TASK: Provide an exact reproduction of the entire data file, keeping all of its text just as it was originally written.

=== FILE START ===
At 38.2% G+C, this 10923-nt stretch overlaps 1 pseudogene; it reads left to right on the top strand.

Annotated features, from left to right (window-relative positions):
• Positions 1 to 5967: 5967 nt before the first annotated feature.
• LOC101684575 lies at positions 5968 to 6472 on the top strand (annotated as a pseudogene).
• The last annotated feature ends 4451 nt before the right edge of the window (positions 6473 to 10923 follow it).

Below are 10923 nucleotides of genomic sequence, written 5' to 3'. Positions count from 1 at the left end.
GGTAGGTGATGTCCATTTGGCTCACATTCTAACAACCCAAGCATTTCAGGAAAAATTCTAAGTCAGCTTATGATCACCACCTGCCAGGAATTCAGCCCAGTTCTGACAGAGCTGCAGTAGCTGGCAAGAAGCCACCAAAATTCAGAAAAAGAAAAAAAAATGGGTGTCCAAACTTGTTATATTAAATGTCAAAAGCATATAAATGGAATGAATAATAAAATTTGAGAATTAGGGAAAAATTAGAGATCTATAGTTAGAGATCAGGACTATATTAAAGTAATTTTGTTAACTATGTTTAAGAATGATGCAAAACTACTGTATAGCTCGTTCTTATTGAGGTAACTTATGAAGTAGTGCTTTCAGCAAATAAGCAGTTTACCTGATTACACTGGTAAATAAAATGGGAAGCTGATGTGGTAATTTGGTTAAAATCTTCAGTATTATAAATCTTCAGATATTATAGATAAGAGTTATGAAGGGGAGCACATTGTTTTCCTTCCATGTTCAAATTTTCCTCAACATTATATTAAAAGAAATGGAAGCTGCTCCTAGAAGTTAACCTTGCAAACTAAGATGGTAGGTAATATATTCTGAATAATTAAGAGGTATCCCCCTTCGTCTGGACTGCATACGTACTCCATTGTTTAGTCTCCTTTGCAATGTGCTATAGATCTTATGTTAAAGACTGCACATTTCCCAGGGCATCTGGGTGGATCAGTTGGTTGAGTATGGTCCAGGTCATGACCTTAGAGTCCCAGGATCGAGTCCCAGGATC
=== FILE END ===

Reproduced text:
At 38.2% G+C, this 10923-nt stretch overlaps 1 pseudogene; it reads left to right on the top strand.

Annotated features, from left to right (window-relative positions):
• Positions 1 to 5967: 5967 nt before the first annotated feature.
• LOC101684575 lies at positions 5968 to 6472 on the top strand (annotated as a pseudogene).
• The last annotated feature ends 4451 nt before the right edge of the window (positions 6473 to 10923 follow it).

Below are 10923 nucleotides of genomic sequence, written 5' to 3'. Positions count from 1 at the left end.
GGTAGGTGATGTCCATTTGGCTCACATTCTAACAACCCAAGCATTTCAGGAAAAATTCTAAGTCAGCTTATGATCACCACCTGCCAGGAATTCAGCCCAGTTCTGACAGAGCTGCAGTAGCTGGCAAGAAGCCACCAAAATTCAGAAAAAGAAAAAAAAATGGGTGTCCAAACTTGTTATATTAAATGTCAAAAGCATATAAATGGAATGAATAATAAAATTTGAGAATTAGGGAAAAATTAGAGATCTATAGTTAGAGATCAGGACTATATTAAAGTAATTTTGTTAACTATGTTTAAGAATGATGCAAAACTACTGTATAGCTCGTTCTTATTGAGGTAACTTATGAAGTAGTGCTTTCAGCAAATAAGCAGTTTACCTGATTACACTGGTAAATAAAATGGGAAGCTGATGTGGTAATTTGGTTAAAATCTTCAGTATTATAAATCTTCAGATATTATAGATAAGAGTTATGAAGGGGAGCACATTGTTTTCCTTCCATGTTCAAATTTTCCTCAACATTATATTAAAAGAAATGGAAGCTGCTCCTAGAAGTTAACCTTGCAAACTAAGATGGTAGGTAATATATTCTGAATAATTAAGAGGTATCCCCCTTCGTCTGGACTGCATACGTACTCCATTGTTTAGTCTCCTTTGCAATGTGCTATAGATCTTATGTTAAAGACTGCACATTTCCCAGGGCATCTGGGTGGATCAGTTGGTTGAGTATGGTCCAGGTCATGACCTTAGAGTCCCAGGATCGAGTCCCAGGATC